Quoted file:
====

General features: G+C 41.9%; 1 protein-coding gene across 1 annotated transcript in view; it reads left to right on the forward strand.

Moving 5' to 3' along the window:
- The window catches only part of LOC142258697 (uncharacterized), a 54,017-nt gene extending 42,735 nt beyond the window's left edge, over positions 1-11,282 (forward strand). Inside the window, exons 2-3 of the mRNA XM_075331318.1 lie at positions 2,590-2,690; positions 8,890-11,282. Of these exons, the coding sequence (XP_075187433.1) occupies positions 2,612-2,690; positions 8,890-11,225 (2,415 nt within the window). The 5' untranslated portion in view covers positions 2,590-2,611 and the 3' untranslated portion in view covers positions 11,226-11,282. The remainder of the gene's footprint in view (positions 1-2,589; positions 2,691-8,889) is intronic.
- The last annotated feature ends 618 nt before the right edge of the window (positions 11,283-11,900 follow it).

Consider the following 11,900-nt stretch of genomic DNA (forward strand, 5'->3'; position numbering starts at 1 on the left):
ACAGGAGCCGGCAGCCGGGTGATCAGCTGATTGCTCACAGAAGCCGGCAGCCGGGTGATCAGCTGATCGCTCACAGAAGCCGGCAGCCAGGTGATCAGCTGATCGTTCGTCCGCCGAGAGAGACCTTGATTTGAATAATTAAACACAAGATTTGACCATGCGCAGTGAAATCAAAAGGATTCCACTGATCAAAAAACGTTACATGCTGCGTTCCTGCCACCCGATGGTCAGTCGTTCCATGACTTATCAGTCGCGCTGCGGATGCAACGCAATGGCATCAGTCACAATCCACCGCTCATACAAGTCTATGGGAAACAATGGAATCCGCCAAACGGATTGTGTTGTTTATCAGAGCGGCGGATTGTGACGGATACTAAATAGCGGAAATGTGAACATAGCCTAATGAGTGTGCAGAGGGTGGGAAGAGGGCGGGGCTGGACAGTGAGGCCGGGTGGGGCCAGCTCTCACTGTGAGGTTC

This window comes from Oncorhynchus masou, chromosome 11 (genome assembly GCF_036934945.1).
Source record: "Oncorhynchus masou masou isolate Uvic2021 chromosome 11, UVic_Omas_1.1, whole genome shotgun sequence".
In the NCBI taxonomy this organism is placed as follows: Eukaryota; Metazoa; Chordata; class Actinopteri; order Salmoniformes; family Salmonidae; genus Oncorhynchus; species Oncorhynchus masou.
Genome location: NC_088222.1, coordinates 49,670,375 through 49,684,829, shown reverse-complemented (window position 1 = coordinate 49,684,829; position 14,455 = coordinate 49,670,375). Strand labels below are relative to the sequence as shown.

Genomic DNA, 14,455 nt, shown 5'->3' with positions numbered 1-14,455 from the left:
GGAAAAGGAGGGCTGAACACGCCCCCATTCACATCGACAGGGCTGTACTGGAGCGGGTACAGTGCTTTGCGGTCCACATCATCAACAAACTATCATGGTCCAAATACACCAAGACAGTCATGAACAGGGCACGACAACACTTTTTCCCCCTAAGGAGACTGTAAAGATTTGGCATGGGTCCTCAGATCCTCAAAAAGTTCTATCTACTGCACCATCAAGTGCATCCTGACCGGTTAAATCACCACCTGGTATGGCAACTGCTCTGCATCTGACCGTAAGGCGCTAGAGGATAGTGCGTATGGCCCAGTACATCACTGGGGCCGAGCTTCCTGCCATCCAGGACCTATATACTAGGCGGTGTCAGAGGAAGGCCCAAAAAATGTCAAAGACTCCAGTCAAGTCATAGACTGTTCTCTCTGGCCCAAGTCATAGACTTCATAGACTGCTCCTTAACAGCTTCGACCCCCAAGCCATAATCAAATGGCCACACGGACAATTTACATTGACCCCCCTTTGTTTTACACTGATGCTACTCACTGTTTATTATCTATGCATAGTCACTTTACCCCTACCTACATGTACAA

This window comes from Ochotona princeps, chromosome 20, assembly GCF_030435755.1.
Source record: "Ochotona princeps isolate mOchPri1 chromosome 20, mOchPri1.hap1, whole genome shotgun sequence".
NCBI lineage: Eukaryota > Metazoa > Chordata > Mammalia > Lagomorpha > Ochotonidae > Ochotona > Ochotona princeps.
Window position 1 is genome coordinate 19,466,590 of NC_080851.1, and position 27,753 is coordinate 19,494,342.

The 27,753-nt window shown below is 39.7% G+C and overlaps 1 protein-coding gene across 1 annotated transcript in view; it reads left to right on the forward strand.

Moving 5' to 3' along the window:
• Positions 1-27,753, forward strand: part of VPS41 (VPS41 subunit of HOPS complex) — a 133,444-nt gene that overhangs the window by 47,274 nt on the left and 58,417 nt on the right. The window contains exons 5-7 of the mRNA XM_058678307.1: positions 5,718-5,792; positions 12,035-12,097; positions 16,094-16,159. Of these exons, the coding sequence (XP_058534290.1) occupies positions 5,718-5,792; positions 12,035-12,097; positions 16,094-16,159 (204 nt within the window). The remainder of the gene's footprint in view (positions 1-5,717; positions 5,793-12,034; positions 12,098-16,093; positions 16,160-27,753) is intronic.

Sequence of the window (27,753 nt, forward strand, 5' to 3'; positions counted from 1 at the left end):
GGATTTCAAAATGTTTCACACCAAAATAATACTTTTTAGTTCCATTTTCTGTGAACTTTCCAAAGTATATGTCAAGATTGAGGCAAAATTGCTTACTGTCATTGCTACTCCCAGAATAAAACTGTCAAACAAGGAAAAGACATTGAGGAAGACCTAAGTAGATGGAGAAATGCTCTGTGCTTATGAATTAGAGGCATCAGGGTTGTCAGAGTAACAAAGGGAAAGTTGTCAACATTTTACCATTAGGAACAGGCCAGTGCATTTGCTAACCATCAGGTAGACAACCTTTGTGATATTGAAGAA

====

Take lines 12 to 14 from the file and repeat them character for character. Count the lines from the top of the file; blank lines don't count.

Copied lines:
GGAAAAGGAGGGCTGAACACGCCCCCATTCACATCGACAGGGCTGTACTGGAGCGGGTACAGTGCTTTGCGGTCCACATCATCAACAAACTATCATGGTCCAAATACACCAAGACAGTCATGAACAGGGCACGACAACACTTTTTCCCCCTAAGGAGACTGTAAAGATTTGGCATGGGTCCTCAGATCCTCAAAAAGTTCTATCTACTGCACCATCAAGTGCATCCTGACCGGTTAAATCACCACCTGGTATGGCAACTGCTCTGCATCTGACCGTAAGGCGCTAGAGGATAGTGCGTATGGCCCAGTACATCACTGGGGCCGAGCTTCCTGCCATCCAGGACCTATATACTAGGCGGTGTCAGAGGAAGGCCCAAAAAATGTCAAAGACTCCAGTCAAGTCATAGACTGTTCTCTCTGGCCCAAGTCATAGACTTCATAGACTGCTCCTTAACAGCTTCGACCCCCAAGCCATAATCAAATGGCCACACGGACAATTTACATTGACCCCCCTTTGTTTTACACTGATGCTACTCACTGTTTATTATCTATGCATAGTCACTTTACCCCTACCTACATGTACAA

This window comes from Ochotona princeps, chromosome 20, assembly GCF_030435755.1.
Source record: "Ochotona princeps isolate mOchPri1 chromosome 20, mOchPri1.hap1, whole genome shotgun sequence".